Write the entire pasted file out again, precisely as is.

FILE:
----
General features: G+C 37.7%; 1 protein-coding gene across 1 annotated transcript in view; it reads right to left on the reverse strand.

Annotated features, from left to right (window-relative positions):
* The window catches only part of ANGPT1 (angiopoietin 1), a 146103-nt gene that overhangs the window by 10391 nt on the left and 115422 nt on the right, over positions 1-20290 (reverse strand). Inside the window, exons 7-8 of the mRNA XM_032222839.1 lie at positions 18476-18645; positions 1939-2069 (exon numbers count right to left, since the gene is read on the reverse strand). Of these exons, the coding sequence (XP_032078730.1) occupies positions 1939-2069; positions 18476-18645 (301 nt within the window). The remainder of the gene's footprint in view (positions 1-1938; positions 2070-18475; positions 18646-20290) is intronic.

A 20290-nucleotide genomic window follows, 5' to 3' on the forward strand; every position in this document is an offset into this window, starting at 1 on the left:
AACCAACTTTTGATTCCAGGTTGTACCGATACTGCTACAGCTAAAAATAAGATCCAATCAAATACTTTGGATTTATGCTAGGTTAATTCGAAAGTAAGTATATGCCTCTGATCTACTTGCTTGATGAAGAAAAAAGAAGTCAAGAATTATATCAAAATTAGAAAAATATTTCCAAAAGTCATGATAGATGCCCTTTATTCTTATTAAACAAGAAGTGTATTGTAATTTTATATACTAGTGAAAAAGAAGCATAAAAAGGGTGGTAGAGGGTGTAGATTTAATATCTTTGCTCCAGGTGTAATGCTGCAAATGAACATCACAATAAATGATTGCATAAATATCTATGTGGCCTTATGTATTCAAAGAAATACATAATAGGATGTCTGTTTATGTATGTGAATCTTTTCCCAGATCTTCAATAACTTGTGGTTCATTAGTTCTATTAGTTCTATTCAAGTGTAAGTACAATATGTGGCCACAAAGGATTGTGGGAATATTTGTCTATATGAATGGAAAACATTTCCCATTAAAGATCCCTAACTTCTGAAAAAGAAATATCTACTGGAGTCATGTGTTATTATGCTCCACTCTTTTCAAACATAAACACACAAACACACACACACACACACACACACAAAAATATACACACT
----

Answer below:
General features: G+C 37.7%; 1 protein-coding gene across 1 annotated transcript in view; it reads right to left on the reverse strand.

Annotated features, from left to right (window-relative positions):
* The window catches only part of ANGPT1 (angiopoietin 1), a 146103-nt gene that overhangs the window by 10391 nt on the left and 115422 nt on the right, over positions 1-20290 (reverse strand). Inside the window, exons 7-8 of the mRNA XM_032222839.1 lie at positions 18476-18645; positions 1939-2069 (exon numbers count right to left, since the gene is read on the reverse strand). Of these exons, the coding sequence (XP_032078730.1) occupies positions 1939-2069; positions 18476-18645 (301 nt within the window). The remainder of the gene's footprint in view (positions 1-1938; positions 2070-18475; positions 18646-20290) is intronic.

A 20290-nucleotide genomic window follows, 5' to 3' on the forward strand; every position in this document is an offset into this window, starting at 1 on the left:
AACCAACTTTTGATTCCAGGTTGTACCGATACTGCTACAGCTAAAAATAAGATCCAATCAAATACTTTGGATTTATGCTAGGTTAATTCGAAAGTAAGTATATGCCTCTGATCTACTTGCTTGATGAAGAAAAAAGAAGTCAAGAATTATATCAAAATTAGAAAAATATTTCCAAAAGTCATGATAGATGCCCTTTATTCTTATTAAACAAGAAGTGTATTGTAATTTTATATACTAGTGAAAAAGAAGCATAAAAAGGGTGGTAGAGGGTGTAGATTTAATATCTTTGCTCCAGGTGTAATGCTGCAAATGAACATCACAATAAATGATTGCATAAATATCTATGTGGCCTTATGTATTCAAAGAAATACATAATAGGATGTCTGTTTATGTATGTGAATCTTTTCCCAGATCTTCAATAACTTGTGGTTCATTAGTTCTATTAGTTCTATTCAAGTGTAAGTACAATATGTGGCCACAAAGGATTGTGGGAATATTTGTCTATATGAATGGAAAACATTTCCCATTAAAGATCCCTAACTTCTGAAAAAGAAATATCTACTGGAGTCATGTGTTATTATGCTCCACTCTTTTCAAACATAAACACACAAACACACACACACACACACACACACAAAAATATACACACT